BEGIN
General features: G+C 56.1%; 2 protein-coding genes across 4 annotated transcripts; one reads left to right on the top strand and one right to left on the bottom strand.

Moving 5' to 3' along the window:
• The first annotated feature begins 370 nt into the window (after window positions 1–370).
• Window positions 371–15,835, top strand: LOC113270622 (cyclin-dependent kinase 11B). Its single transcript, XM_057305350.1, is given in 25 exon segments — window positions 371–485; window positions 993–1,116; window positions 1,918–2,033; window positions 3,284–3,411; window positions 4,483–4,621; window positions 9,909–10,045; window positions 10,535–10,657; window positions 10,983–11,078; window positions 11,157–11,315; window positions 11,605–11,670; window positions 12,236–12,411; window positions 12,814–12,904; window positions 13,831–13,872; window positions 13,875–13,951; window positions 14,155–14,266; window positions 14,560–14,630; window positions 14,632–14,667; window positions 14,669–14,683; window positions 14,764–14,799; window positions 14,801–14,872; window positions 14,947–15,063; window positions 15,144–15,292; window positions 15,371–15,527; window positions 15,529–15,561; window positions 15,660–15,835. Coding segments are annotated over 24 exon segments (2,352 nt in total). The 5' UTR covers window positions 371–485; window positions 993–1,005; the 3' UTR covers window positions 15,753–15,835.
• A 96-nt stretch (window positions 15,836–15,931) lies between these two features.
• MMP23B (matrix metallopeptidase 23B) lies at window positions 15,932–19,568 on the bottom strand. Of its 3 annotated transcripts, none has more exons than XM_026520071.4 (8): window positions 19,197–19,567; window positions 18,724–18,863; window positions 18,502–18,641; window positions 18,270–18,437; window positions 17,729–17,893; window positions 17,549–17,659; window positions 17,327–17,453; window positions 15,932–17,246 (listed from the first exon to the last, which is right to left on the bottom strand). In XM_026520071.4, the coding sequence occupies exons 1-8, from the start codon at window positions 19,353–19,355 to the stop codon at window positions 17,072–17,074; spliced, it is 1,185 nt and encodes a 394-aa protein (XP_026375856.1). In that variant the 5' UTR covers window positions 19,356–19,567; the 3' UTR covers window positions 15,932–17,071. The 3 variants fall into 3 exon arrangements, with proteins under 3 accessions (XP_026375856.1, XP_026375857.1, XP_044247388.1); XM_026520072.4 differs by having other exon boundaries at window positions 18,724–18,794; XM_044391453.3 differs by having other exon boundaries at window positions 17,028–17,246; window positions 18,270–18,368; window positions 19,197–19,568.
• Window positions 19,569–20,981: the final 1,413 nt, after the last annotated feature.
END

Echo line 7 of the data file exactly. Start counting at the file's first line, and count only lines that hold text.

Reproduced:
• Window positions 19,569–20,981: the final 1,413 nt, after the last annotated feature.